This article first appeared in issue 227 of Empire magazine. Subscribe to Empire today.
PORTRAIT: ROBERT GALLAGHER
The great thing about the stunts in the Indiana Jones movies is the spontaneity. They don’t look over-choreographed or over-rehearsed. They just look improvised, joyful, realistic and dangerous. The stunts are never integral to the story. They get a laugh or add drama; they are never just there because we needed a big stunt.
The first scene I was given to co-ordinate on Raiders was the Flying Wing sequence. During the flight, Harrison throws a punch, Pat Roach as the German mechanic pops his head back and Steven yells, “Great! Print it, let’s move on!” I said, “Excuse me, sir, that was a miss.” He said, “Are you sure? It looked like a hit to me.” I said I was sure so we did it again. Four days later – it took four days to get dailies to Tunisia – we were watching the dailies in the lobby of the hotel. I’m sitting two rows back behind Spielberg. My heart is pumping because the shot is coming up. We watch, Harrison throws a punch and it is just off. Steven turns to me and says, “Good call, Vic.”
"Spielberg is a very tough taskmaster. You’ve got to bring your A game to the table because he’ll ask for the impossible." Vic Armstrong Spielberg is a very tough taskmaster. You’ve got to bring your A game to the table because he’ll ask for the impossible, but he’s very open to ideas as long as they add to the story or add to the energy. We moved at a great pace – it just rattled along, not like today’s movies that take months. I’ll never forget when Les Dilley, the art director, was dusting the German cars down and Spielberg said, “C’mon Les, get a move on; remember this is only a B movie.” Some B movie.In Tunisia, I did the run away from the exploding Flying Wing with my wide Wendy as Marion – the doubled the girls on all three films. I also doubled for Dietrich in the car and as the Nazi climbing on the side of the truck (I’m the one who holds onto the sheet that rips and peels off backwards into the palm trees). In Hawaii, I did the dive out of the cave with the ball chasing me and spent hours running through the jungle with dust coming off me.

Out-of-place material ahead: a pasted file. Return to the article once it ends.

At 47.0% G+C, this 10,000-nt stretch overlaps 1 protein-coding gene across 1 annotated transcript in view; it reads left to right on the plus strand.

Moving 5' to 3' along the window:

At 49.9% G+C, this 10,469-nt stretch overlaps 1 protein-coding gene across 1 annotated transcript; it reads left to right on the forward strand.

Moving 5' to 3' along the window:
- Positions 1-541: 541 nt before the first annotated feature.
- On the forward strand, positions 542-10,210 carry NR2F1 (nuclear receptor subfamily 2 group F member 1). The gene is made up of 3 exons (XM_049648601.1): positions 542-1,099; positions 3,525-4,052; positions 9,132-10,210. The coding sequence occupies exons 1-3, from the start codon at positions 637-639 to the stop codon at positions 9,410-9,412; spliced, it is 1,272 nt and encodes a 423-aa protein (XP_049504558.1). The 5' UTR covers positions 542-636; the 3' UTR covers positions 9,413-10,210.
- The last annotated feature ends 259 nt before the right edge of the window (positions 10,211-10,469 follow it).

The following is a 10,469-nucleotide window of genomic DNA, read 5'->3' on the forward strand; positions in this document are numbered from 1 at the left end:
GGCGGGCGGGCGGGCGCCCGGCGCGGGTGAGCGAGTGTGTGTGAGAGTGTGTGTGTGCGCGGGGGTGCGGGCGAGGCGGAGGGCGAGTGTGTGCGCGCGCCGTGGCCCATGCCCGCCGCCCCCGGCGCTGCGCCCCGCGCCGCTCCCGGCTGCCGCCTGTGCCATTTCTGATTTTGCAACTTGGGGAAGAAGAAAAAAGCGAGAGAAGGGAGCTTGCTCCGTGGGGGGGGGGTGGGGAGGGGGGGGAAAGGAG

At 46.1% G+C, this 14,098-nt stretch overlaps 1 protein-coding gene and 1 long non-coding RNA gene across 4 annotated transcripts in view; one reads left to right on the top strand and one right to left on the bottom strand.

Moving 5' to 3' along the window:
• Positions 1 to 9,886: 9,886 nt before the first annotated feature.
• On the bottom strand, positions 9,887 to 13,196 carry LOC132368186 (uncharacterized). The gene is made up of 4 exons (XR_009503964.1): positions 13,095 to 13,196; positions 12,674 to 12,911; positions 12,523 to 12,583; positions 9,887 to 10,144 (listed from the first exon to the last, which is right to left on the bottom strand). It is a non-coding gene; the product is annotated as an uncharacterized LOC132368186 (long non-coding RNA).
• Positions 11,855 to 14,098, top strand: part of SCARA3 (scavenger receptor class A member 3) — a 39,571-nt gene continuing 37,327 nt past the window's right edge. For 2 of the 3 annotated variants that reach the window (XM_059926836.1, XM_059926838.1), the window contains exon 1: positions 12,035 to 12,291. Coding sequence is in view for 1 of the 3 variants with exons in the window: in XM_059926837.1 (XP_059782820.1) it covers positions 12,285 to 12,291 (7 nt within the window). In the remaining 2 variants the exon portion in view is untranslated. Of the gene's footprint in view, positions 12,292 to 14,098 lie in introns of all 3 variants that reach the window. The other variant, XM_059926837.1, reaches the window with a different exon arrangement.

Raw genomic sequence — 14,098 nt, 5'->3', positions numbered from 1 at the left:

Doom was much more satisfying than Raiders. I was the arranger from the start and just loved the creativity of it. Harrison injured his back so Steven shot on me for several weeks, fighting on the conveyor belt, looking down on the kids in the pit, swinging across the walkway. We just kept shooting until H was available to come back. It made me realise i can’t do what actors do. Years later, I did a body mould for Aliens and the insurance people were being shown around. I was introduced to them and they said, “We know Vic – he saved us a fortune on Temple of Doom.”
We shot the jump out of Club Obi-Wan in Macao at 2am. We used the fan descender, a system I’d invented for controlling and decelerating jumps from great heights, which later won me a Scientific And Technical Oscar. Wendy and I were looking at each other, waiting for the call. It’s like being on the executioner’s trapdoor then someone shouts, “Three, two, one!” and the bottom falls out of your world. You go bang, bang, bang through all these canopies. You can see that my heel catches on one of the canopies and it flips me over. It’s a really fast drop!
I think Last Crusade was the most fun. We opened up with the tank chase in Spain. I loved doing the leap from the horse to the tank, it was technically such a difficult thing to do. The jump from the steamer into the ocean at the beginning was also fun. The boots were well worn by that stage – literally and figuratively speaking. Everything was comfortable. You just got on and enjoyed it.
My name was synonymous with Indiana Jones for a long time. Harrison was very gracious in his praise. He was one of the first actors to say, “I don’t do the stunts. Vic does the stunts.” But quite honestly, I always feel Harrison did as many of the stunts as i did – it was ‘teamwork’ all the way along.
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